The National Rifle Association responded this week to the Biden administration’s proposed rule requiring more background checks to combat rising gun violence, saying it was just another step to attack “law-abiding gun owners.”
Last year, Biden signed the most significant gun control bill in nearly 30 years, which incentivized states to pass red flag laws and expand background checks for 18- to 21-year-olds.
But last week, the Bureau of Alcohol, Tobacco, Firearms and Explosives (ATF) proposed a rule requiring those who sell firearms online or at gun shows to be federally licensed and to run background checks on buyers before completing transactions.
The rule came in response to President Biden’s executive order to Attorney General Merrick Garland to develop and implement a plan clarifying the definition of who is engaged in the business of dealing firearms, requiring them to obtain a federal firearms license.
“This latest action by the Biden administration is yet another step in their campaign to attack law-abiding gun owners,” NRA Institute for Legislative Action (NRA-ILA) Executive Director Randy Kozuch said. “The Bipartisan ‘Safer Communities’ Act’s passage is now a pretext to require government permission before exercising a constitutional right.”
“It’s a stark reminder to legislators: give gun controllers any legislative tool, no matter how benign, and they’ll use it to shred the Second Amendment,” he added. “The Biden Administration will clearly use all the tools at their disposal to interfere with our freedoms while doing nothing to stop the violent criminals responsible for America’s recent crime surge.”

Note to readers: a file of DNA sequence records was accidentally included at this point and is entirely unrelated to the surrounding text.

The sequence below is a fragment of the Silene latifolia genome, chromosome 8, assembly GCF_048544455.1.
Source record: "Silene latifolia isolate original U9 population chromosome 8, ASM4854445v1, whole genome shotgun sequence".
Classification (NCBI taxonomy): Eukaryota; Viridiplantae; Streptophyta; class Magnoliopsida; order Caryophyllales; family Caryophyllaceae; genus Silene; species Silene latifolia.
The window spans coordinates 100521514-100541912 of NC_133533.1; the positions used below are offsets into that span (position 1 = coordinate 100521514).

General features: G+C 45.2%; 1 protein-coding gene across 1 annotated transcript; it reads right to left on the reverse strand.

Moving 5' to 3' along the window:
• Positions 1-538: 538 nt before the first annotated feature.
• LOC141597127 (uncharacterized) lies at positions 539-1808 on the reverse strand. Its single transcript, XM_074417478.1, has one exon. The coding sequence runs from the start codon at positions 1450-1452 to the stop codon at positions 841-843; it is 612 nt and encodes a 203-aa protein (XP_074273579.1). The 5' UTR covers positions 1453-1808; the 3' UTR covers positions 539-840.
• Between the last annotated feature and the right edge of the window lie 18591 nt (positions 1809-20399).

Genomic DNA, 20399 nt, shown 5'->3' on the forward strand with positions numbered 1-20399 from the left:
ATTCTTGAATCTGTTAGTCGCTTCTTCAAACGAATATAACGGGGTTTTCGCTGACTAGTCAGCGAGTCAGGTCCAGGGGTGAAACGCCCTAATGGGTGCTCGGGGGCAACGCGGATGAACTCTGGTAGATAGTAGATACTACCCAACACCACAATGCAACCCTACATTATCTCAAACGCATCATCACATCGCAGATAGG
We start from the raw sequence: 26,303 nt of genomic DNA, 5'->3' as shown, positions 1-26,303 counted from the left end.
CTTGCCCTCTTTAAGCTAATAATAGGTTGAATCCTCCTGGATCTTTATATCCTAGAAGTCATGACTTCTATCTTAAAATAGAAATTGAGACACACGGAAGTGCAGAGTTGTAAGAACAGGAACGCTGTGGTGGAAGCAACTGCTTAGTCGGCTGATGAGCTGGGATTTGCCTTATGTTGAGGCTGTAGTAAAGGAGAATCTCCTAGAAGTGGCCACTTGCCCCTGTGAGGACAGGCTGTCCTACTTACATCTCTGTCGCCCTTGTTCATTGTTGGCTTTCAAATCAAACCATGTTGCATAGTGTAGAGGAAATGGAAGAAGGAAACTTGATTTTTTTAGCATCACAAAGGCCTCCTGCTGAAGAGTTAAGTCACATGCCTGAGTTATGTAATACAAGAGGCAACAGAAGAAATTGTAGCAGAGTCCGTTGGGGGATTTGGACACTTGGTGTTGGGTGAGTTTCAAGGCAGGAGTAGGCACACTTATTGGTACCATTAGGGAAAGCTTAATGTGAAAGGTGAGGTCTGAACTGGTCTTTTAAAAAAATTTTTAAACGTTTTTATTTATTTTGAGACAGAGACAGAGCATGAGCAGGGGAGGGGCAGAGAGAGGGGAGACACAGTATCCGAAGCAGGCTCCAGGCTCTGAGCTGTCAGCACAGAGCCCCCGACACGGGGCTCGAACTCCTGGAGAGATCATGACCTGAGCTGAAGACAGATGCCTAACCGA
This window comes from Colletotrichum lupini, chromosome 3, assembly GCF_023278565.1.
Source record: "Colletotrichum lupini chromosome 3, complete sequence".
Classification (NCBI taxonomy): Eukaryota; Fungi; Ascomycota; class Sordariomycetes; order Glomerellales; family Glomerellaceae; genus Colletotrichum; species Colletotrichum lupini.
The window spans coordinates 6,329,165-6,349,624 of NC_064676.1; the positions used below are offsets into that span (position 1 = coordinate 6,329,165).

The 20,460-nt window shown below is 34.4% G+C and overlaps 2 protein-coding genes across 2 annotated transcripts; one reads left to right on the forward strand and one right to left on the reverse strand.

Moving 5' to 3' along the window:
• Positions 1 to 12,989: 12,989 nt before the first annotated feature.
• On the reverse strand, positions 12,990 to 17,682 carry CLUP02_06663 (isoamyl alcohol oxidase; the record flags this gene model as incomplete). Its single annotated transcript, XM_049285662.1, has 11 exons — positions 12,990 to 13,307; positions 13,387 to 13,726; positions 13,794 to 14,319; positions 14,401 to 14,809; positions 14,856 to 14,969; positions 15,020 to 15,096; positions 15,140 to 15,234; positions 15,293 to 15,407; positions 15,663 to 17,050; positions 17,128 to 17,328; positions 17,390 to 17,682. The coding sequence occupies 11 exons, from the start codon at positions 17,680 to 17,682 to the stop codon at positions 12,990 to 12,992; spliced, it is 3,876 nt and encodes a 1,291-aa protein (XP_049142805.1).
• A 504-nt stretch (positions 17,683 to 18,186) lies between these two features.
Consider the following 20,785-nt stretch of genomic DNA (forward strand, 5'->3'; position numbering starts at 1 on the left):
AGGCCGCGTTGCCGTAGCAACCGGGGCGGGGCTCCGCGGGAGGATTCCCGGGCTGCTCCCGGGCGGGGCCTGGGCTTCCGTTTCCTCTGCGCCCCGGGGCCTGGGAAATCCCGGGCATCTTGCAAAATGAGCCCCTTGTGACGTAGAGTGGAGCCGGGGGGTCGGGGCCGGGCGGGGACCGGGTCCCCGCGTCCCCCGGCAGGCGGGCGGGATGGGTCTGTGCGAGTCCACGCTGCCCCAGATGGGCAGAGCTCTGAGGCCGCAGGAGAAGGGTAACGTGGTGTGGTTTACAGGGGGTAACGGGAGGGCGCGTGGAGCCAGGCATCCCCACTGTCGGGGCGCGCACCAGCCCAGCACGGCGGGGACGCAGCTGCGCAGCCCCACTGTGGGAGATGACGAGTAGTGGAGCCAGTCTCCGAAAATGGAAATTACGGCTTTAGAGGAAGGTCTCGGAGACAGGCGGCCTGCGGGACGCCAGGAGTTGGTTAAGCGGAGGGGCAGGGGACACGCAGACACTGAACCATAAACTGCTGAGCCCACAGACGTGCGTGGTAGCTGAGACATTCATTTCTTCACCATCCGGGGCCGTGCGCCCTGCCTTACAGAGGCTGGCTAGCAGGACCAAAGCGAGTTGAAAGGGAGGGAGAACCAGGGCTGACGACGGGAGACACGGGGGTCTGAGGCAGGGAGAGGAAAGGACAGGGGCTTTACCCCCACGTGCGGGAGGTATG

ATF Director Steve Dettelbach said last week that the number of people engaging in the firearms sales business and not registering as federal firearms licensees has increased, accusing these sellers of making money off the books, with illicit firearms sales.
The Associated Press reported that the bureau estimates the rule would affect between 24,500 and 328,000 sellers and targets those in the business of selling guns, not with personal gun collections.
A recent AP-NORC poll conducted between Aug. 10-14, 2023, found that nearly two-thirds of the public is in favor of stricter gun laws, compared to just a third of Republicans.
The survey also found more than three-quarters of the 1,165 adults polled nationwide think preventing mass shootings and reducing gun violence is important, and most believe restricting gun access would result in fewer mass shootings, murders and violent crime.
Republicans remain unconvinced that restricting gun access would result in fewer mass shootings and less violent crime, the poll found.
Gun rights groups like the NRA have argued the proposed rule would do little to stop gun violence. The same advocates have quickly sued over other ATF rule changes that they argue infringe on Americans’ Second Amendment rights.
The Associated Press contributed to this report.